The AfDB suggested dams provide an important means of addressing water storage issues and generating electricity. Ethiopia reviewed recommendations made by Eastern African ministers during recent consultations in Nairobi. He noted the recommendations urged the development of a pan-African declaration on water financing, which would call for an annual review of progress, and requested a coordinated approach on financing efforts to achieve the MDG water-related targets.
Roundtable Co-Chair Katuku underscored the importance of joint efforts and adequate financial resources to address climate change, while Roundtable Co-Chair Salem emphasized the importance of awareness raising and knowledge building to support decision making, and the need for robust institutional and legal frameworks to enable countries to mitigate and adapt to climate change. Chad drew attention to the shrinking of Lake Chad due to climate change. Roundtable Co-Chair Salem proposed the use of interbasin transfers as a solution to problems in Lake Chad. Ethiopia called for all developed countries to ratify the Kyoto Protocol. Namibia emphasized the importance of approaching water from an economic perspective and using it to create wealth, and gave the example of hydroelectric power generation. Sudan noted the importance of adequate water storage infrastructure such as dams and reservoirs to provide water during droughts. Namibia expressed hope for a time when every African house has a tap, and urged African countries to invest in and retain control of their water resources. Libya drew attention to a recent UNESCO decision to establish a regional center on managing shared aquifers, to be based in Tripoli, Libya.
WWF (World Wide Fund for Nature) used the example of Lake Chad to highlight how poor water management, including unplanned infrastructure, leads to diminishing access to water resources. Burundi called for a solution to Lake Chad’s worsening condition, and Chad attributed the situation to water mismanagement. The Niger Basin Authority called for a “shared vision,” which would engage all stakeholders to avoid water wars. AMCOW President Itoua said urgent reforms to Africa’s water sector had still not been implemented. He stated that continued inaction is adversely impacting the continent’s population and ecosystem, and called for assessing how Congo Basin countries can jointly manage water resources.
SUMMARIES OF THE PARTNERSHIP AND MINISTERIAL ROUNDTABLES: On Thursday afternoon, John Mutua Katuku presented the recommendations from the ministerial roundtables. He said recommendations included: measures to be taken by African countries to ensure the provision of infrastructure to foster economic growth; response strategies and actions to mitigate and adapt to climate change; and actions to develop markets and “fair trade.” Babagana Ahmadu, AU Commission, reported on the partnership roundtable, highlighting activities being undertaken by partners to support AMCOW.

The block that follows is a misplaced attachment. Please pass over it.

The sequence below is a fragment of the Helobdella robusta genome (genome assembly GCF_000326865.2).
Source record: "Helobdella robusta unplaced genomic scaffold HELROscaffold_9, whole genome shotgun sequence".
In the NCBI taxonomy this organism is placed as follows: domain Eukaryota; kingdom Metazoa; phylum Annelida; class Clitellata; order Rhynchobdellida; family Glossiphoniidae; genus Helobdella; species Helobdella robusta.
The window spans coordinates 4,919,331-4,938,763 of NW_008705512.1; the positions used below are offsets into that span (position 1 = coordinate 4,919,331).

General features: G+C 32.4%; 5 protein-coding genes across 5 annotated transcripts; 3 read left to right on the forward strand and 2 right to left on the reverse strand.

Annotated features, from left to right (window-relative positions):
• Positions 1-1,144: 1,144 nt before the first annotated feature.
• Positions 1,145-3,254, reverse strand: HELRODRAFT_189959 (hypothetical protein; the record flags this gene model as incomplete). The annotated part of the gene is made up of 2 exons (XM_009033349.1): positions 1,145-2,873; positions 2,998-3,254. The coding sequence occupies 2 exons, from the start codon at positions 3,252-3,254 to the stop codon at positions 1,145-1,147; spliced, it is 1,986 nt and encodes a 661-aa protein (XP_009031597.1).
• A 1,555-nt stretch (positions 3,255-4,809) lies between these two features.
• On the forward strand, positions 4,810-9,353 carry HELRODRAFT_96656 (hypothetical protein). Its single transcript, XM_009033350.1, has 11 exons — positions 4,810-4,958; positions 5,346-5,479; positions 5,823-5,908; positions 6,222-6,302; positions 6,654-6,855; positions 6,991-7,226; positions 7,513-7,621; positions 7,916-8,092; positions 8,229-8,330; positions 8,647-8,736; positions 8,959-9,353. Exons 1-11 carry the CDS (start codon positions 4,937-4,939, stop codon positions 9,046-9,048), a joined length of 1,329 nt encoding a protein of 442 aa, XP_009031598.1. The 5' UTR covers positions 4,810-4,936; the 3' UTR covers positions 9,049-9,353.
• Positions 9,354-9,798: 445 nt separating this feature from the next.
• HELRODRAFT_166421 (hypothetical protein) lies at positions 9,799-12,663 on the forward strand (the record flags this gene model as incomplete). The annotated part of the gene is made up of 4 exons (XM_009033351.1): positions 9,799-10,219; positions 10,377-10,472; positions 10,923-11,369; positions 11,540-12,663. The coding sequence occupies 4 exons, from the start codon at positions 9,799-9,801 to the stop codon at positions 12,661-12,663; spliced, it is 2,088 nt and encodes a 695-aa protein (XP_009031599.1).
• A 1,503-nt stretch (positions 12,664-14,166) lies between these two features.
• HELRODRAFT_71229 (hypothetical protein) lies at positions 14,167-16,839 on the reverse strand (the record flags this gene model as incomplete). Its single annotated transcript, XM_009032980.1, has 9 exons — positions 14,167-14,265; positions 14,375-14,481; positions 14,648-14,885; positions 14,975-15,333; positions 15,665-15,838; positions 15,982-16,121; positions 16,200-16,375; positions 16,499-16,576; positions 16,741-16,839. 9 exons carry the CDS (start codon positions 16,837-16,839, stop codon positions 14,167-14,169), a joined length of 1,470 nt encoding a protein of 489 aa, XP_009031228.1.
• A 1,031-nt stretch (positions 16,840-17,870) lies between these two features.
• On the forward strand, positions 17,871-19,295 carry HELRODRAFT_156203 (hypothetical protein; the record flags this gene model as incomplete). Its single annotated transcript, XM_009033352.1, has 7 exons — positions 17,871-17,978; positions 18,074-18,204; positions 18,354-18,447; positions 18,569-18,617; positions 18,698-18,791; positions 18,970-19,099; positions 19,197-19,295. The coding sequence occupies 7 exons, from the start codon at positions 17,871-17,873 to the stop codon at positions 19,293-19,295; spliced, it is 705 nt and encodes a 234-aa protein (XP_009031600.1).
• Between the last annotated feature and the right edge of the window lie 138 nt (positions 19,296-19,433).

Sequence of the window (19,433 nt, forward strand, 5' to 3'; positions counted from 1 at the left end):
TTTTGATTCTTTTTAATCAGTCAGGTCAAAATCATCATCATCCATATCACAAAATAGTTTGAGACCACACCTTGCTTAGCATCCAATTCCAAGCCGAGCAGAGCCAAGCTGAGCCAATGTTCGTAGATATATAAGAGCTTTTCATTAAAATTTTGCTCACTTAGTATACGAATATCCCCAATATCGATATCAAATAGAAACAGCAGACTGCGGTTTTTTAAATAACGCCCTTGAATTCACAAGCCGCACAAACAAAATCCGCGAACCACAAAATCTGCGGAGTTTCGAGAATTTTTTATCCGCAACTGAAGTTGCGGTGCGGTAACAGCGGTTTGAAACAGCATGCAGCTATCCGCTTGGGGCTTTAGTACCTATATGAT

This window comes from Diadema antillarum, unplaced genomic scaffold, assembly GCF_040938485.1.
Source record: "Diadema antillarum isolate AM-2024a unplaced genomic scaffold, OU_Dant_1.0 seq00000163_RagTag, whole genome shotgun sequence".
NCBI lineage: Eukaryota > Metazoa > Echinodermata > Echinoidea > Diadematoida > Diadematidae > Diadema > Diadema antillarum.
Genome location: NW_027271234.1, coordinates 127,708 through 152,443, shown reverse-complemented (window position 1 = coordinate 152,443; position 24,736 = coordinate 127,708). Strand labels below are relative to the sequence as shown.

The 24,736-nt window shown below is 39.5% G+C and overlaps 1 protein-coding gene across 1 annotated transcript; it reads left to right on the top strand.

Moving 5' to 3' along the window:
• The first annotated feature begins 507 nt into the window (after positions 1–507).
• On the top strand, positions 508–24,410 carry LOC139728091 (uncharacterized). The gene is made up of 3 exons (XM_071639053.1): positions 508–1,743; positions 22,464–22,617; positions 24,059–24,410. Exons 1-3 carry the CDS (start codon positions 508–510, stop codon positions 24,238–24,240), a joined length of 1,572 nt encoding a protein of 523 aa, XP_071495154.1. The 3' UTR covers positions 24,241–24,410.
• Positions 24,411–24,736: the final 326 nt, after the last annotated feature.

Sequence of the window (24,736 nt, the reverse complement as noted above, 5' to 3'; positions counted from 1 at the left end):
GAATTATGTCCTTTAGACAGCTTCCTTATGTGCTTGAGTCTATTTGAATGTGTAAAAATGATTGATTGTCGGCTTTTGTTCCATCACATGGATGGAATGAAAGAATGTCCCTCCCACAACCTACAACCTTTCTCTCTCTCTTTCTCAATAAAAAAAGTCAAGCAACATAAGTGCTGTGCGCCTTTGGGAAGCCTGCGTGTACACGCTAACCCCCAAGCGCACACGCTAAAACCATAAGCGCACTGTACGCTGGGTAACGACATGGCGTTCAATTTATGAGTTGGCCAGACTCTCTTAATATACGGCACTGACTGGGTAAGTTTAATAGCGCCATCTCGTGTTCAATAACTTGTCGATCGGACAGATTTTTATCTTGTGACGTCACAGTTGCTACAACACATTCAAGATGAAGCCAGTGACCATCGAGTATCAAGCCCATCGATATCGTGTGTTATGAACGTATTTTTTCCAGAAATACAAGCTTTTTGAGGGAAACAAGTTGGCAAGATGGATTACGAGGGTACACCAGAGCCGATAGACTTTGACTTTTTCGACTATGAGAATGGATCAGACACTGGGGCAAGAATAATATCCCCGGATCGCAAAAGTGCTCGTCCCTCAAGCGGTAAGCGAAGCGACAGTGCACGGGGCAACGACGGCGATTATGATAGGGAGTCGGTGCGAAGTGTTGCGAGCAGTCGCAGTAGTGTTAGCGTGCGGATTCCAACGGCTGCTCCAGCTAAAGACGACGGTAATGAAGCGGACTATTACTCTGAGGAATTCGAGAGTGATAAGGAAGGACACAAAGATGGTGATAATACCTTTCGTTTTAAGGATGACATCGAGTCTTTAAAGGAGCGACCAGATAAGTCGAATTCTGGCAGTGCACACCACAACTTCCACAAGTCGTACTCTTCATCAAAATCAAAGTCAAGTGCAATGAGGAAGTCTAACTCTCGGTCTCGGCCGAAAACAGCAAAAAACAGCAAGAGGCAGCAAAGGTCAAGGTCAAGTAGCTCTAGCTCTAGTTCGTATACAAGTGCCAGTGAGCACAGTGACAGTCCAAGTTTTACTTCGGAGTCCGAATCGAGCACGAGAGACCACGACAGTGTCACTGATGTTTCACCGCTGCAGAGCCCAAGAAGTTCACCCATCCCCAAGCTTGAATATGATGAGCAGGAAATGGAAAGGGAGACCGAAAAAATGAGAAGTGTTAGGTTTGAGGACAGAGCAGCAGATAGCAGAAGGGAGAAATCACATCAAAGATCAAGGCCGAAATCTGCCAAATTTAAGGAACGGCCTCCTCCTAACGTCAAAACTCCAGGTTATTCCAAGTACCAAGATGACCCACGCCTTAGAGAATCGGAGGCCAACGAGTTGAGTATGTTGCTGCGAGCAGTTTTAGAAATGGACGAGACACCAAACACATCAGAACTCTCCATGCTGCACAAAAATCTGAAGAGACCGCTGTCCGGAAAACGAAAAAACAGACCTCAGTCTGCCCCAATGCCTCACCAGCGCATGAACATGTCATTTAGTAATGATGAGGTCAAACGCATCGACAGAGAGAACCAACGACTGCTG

ADOPTION OF THE BRAZZAVILLE DECLARATION: AMCOW President Itoua invited ministers to consider and approve the Brazzaville Declaration. He presented a number of amendments to the original text circulated earlier, including: Tunisia hosting the African Water Week in 2007, followed by Kenya in 2008; commencement of preparations for the fifth World Water Forum; a proposed MoU between GWP and AMCOW; promotion of the institutionalization of groundwater management by river basin organizations; and initiation of a rainwater harvesting programme.
Noting the absence of reference to the media in the AMCOW decisions contained within the declaration, a media representative proposed adding language stating that AMCOW welcomes GWP’s assistance in deepening media’s involvement in water issues, and supports developing an action plan for media to highlight and track progress on achieving the MDGs and adaptation to climate change.
Delegates then adopted the declaration by acclamation.
CLOSING SESSION: AMCOW President Itoua conveyed his appreciation for the support he had received, particularly from outgoing AMCOW President Mutagamba, and noted that the meeting was key to confirming the role of AMCOW in Africa’s sustainable development agenda. Stressing the importance of international cooperation, he welcomed support from international partners and emphasized that financial assistance is critical to the sustainability of AMCOW and achievement of the MDGs. AMCOW President Itoua closed the meeting at 6:47 pm.